Posts Tagged ‘Rihanna’

Shostakovich makes the list twice.

Let’s face it, classical music isn’t all that popular compared to more “modern” genres.  I guess people just think that Rihanna has more to say about the human condition that J. S. Bach.  But part of the problem is that the same hackneyed classical pieces get played again and again, to the point of banality.  If I ever hear Vivaldi’s Four Seasons, Pachelbel’s canon, Boccherini’s minuet, Albinoni’s adagio (written by Remo Giazotto in the 20th century!), Mozart’s Eine kleine Nachtmusik, Orff’s “O Fortuna” from Carmina Burana, or Beethoven’s Für Elise on the radio, I turn the dial immediately.  Honestly, Rihanna’s Diamonds seems more fresh.

But it’s not the fault of classical music in general.  There’s a lot of crazy, beautiful, weird, awe-inspiring, emotional, frightening, uplifting classical music out there—you just have to know where to look.

Anyway, here’s my list of the top 10 classical pieces that are probably off your radar but shouldn’t be.  These pieces aren’t even that obscure (maybe someday I’ll post about the Busoni piano concerto, George Antheil’s Ballet mécanique, or Buxtehude or Meyerbeer or Piston or de la Guerre) but for whatever reason these pieces just aren’t played that often.  That’s a shame; they should be.  I hope you like them.

1.      Funeral of Amenhotep III (from the opera Akhnaten) (Philip Glass)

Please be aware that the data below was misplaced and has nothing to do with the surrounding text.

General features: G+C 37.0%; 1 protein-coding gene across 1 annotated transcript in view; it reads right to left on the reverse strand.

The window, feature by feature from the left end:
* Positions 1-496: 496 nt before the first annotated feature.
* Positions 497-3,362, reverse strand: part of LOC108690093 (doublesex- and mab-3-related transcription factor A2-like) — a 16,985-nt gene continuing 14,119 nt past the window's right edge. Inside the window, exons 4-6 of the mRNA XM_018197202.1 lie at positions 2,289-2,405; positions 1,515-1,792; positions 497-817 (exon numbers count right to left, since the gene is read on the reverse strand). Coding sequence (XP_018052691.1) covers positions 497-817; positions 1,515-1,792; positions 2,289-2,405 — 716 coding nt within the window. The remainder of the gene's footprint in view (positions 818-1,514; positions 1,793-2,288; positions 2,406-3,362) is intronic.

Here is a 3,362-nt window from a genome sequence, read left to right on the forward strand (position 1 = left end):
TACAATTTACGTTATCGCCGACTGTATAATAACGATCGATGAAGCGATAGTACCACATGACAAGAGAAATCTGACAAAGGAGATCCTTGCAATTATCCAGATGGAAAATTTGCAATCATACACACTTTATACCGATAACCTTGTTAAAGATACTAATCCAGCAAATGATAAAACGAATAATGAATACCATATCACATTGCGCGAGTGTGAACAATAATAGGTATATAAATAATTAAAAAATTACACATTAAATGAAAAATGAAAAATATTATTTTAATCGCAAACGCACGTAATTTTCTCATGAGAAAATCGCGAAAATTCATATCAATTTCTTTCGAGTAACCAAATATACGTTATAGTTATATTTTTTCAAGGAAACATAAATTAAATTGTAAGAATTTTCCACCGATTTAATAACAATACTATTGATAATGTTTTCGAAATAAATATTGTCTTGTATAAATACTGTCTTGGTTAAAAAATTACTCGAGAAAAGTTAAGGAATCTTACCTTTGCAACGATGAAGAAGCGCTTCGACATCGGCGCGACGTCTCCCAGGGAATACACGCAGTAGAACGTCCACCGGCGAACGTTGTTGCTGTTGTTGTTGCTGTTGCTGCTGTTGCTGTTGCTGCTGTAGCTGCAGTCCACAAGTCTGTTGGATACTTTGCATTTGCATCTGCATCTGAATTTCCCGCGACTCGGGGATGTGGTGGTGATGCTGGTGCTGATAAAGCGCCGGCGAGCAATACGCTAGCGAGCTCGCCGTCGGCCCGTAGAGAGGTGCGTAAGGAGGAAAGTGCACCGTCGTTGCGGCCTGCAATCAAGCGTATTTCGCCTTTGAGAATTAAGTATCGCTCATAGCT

Amenhotep III’s son was originally crowned Amenhotep IV, but soon re-named himself Akhenaten and tried to ditch Egyptian polytheism and replace it with a sort of cult-of-the-sun.  It didn’t stick, and everyone forgot about him.  Except for Philip Glass, apparently.

2.      String quartet no. 8, movement 2 (Dmitri Shostakovich)


Shostakovich dedicated this piece “to the victims of fascism and war”.  The 2nd movement is particularly chilling.

3.      Sinfonia Concertante for violin and viola (Wolfgang Mozart)


I know this isn’t that obscure, but I think this is the most profound thing Mozart wrote and it doesn’t get much attention.  When the viola comes in at about 2:27, you realize it was already there for about 6 seconds without you realizing it.  Sublime.

4.      9th Symphony, 2nd movement (Anton Bruckner)


Savage, rhythmic chords in one section, eerie icy elfin menace in the other.  Listen to this in the dark if possible.

5.      Mt. St. Helens Symphony, movement 3 (volcano) (Alan Hovhaness)


A musical depiction of the eruption of Mt. St. Helens, belying the idea that Hovhaness only wrote “soothing” stuff.

6.      Concerto Grosso 3 (Alfred Schnittke)


Insanity.  What can one say?  Madness.  If anyone ever makes a Cthulhu movie, this should be the soundtrack.

7.      B minor scherzo (Frédéric Chopin)


Chaotic.  Good times.  Oh, and there’s a lullaby in the middle!

8.      Piano concerto No. 2, movement 2 (Dmitri  Shostakovich)


Might be the most soothing music that I am aware of.

9.      Piano Sonata No. 2, movement 4 (Frédéric Chopin)


Someone (Rubinstein?) described this as wind over your grave.  And ya gotta love the ending.

10.   Symphony No. 1, movement 4 (William Walton)


After three dark and brooding movements, there is finally triumph.  Why isn’t Walton better known?


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